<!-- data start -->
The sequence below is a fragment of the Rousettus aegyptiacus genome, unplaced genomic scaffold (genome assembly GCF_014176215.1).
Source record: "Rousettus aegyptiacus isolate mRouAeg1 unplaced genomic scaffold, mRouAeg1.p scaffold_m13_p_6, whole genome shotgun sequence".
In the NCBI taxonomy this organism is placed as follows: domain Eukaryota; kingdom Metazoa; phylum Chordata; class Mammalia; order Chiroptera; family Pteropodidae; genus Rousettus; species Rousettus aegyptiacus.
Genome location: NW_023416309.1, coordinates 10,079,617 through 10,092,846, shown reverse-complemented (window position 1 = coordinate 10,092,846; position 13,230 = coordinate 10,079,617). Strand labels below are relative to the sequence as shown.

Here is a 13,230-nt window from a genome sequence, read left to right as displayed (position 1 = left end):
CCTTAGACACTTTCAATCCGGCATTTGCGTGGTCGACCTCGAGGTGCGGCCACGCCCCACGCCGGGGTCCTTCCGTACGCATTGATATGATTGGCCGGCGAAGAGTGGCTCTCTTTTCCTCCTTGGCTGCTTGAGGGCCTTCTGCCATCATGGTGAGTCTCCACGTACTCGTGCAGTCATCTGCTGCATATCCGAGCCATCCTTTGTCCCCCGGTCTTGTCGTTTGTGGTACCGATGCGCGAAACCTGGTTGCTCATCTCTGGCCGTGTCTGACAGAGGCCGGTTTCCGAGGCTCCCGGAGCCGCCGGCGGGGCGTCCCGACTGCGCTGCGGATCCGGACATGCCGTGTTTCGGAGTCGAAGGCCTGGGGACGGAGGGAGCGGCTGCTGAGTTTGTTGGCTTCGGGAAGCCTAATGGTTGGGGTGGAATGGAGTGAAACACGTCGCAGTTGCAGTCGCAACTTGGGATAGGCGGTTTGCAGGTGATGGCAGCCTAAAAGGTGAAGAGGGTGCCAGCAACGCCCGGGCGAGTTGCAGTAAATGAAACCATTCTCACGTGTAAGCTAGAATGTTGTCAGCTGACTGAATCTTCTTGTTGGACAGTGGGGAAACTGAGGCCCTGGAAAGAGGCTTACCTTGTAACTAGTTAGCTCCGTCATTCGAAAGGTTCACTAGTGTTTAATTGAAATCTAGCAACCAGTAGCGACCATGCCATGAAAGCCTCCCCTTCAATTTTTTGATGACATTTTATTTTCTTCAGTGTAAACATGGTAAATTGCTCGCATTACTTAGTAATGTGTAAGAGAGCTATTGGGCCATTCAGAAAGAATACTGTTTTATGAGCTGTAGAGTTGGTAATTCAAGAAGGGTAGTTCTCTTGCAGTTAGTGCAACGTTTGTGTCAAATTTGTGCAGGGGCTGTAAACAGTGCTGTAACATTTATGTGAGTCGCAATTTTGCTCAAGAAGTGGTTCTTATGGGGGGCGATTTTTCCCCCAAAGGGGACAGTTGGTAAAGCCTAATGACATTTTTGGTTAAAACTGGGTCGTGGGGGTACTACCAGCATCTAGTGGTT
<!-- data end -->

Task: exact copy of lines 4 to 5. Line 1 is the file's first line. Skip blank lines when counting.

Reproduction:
Genome location: NW_023416309.1, coordinates 10,079,617 through 10,092,846, shown reverse-complemented (window position 1 = coordinate 10,092,846; position 13,230 = coordinate 10,079,617). Strand labels below are relative to the sequence as shown.

Here is a 13,230-nt window from a genome sequence, read left to right as displayed (position 1 = left end):